The act was unquestionably one of odious tyranny, but it is impossible not to ask why she had put herself within reach of it when her fortune enabled her to reside anywhere and to publish what she pleased.
In forty days they wrote ninety-four books: and it came to pass when the forty days were fulfilled that the Highest spake, saying: the first that thou hast written publish openly that the worthy and unworthy may read it; but keep the seventy last that thou mayst deliver them only to such as be wise among the people; for in them is the spring of understanding, the fountain of wisdom and the stream of knowledge."
In view of the advance made by scholarship in the 19th century, it was found necessary to publish a second edition.
Even Voltaire did not venture to publish this lampoon on a great official of a prince so touchy as the king of Prussia without some permission, and if all tales are true he obtained this by another piece of something like forgery - getting the king to endorse a totally different pamphlet on its last leaf, and affixing that last leaf to Akakia.
In 1699 he began to publish his largest work, described by Tolstoy (The Kingdom of God is within You, chap. iii.) as "remarkable, although little known," Unparteiische Kirchenand Ketzerhistorie, in which he has been thought by some to show more impartiality towards heresy than towards the Church (cp. Otto Pfleiderer, Development of Theology, p. 277).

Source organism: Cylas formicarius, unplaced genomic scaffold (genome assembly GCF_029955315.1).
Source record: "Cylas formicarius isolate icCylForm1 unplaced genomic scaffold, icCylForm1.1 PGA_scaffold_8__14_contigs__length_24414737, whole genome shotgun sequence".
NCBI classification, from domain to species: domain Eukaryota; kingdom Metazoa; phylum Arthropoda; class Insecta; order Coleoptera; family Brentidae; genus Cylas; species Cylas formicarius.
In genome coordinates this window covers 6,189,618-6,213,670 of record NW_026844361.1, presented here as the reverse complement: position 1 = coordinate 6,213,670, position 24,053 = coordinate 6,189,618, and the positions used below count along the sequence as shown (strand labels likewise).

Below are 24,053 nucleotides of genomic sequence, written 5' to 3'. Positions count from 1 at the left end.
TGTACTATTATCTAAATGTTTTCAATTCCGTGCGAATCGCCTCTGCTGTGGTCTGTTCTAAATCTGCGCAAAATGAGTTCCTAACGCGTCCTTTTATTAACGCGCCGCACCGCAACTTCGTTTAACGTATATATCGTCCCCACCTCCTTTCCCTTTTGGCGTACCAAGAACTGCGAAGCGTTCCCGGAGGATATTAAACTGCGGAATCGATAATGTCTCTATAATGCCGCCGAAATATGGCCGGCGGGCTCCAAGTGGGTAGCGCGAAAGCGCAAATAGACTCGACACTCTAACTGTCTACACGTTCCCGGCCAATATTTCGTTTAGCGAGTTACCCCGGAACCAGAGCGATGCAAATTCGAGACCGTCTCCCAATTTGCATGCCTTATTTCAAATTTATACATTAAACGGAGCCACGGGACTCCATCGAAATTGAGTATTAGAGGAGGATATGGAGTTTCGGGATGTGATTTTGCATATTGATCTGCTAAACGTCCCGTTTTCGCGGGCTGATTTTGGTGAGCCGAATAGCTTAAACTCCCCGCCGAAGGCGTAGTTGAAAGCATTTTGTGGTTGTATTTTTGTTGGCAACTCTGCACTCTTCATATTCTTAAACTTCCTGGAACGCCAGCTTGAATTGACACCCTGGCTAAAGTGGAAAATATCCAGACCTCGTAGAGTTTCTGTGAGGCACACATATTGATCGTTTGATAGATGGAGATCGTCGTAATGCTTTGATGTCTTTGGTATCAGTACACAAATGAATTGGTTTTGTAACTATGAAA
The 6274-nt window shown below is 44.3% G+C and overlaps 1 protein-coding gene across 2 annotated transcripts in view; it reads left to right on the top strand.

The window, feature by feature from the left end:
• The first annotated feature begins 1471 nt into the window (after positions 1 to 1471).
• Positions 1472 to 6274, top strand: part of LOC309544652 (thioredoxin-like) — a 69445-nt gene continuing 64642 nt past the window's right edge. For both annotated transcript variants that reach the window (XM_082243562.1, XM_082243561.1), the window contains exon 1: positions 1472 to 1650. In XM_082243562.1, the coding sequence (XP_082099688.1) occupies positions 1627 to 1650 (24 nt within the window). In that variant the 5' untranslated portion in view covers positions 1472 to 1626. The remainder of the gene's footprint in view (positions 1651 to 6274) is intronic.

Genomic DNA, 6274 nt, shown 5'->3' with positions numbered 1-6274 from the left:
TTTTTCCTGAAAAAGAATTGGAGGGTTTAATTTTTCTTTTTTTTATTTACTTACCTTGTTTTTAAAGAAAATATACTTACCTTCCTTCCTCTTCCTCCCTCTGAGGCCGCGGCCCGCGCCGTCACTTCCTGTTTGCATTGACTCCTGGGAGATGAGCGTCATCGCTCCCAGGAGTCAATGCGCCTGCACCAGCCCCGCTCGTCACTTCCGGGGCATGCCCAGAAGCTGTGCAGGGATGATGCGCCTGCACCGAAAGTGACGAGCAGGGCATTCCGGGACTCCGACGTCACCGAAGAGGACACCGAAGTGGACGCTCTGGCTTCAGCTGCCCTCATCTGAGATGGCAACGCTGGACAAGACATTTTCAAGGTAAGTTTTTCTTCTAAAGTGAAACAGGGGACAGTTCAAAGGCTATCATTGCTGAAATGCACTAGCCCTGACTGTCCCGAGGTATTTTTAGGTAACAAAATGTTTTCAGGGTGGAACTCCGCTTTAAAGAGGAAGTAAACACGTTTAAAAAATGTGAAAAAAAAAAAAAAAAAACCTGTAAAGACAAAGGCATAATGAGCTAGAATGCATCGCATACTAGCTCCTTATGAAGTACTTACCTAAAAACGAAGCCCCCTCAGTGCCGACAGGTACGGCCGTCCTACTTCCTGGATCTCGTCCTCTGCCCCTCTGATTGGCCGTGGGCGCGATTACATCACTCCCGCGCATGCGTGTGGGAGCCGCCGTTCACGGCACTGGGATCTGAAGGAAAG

The version of Diodorus he did not publish, although the manuscript had been discovered by himself.
He was one of the first to publish his speeches and thus to bring them into the domain of literature.
The edict of Worms was entirely in harmony with the laws of Western Christendom, and there were few among the governing classes in Germany at that time who really understood or approved Luther's fundamental ideas; nevertheless - if we except the elector of Brandenburg, George of Saxony, the dukes of Bavaria, and Charles V.'s brother Ferdinand - the princes, including the ecclesiastical rulers and the towns, commonly neglected to publish the edict, much less to enforce it.